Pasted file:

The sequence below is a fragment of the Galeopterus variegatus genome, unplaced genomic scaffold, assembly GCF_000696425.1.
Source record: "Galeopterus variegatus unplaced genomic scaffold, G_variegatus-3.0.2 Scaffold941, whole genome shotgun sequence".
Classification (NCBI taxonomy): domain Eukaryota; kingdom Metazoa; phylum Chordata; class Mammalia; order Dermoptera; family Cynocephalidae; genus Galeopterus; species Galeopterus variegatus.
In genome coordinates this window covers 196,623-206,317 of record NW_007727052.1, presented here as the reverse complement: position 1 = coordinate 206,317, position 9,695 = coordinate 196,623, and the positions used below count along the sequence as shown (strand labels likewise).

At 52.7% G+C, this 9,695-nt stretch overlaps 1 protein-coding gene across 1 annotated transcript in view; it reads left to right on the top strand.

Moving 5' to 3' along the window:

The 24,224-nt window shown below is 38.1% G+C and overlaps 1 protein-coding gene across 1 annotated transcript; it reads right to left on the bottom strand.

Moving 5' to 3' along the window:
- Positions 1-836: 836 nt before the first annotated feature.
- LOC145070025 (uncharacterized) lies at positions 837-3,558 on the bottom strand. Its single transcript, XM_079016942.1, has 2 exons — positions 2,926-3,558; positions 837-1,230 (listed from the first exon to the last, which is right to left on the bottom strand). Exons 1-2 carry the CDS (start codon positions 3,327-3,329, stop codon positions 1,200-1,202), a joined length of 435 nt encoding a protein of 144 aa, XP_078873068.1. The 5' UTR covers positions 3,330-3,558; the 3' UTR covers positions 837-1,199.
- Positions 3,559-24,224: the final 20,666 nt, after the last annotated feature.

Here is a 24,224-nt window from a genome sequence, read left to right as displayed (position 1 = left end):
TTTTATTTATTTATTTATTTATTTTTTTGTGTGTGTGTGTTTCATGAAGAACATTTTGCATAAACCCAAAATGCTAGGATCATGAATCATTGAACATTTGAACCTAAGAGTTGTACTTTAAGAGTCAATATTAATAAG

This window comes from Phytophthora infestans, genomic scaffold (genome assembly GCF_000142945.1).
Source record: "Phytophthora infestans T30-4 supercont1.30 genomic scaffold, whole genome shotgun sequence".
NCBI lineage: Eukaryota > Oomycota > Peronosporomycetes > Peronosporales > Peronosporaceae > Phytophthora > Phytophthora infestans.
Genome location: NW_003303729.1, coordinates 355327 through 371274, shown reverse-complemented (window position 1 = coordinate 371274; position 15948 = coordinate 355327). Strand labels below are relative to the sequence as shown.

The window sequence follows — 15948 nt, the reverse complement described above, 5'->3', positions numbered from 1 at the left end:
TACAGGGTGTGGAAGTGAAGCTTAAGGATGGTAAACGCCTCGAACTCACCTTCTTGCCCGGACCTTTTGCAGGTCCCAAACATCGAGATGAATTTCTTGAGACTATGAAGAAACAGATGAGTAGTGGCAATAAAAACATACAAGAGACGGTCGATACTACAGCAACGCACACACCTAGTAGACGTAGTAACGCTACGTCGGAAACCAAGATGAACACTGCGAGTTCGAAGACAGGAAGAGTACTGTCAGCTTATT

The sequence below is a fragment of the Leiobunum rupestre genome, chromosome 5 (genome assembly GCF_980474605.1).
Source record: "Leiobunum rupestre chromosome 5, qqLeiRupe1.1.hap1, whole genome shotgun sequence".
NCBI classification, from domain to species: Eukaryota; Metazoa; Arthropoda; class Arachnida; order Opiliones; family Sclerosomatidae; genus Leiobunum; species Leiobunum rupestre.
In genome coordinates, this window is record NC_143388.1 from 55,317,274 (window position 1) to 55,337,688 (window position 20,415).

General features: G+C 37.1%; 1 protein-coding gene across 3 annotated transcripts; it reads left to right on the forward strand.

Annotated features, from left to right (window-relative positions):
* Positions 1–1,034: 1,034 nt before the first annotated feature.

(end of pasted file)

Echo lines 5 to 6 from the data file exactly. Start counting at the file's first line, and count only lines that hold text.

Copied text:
At 52.7% G+C, this 9,695-nt stretch overlaps 1 protein-coding gene across 1 annotated transcript in view; it reads left to right on the top strand.

Moving 5' to 3' along the window: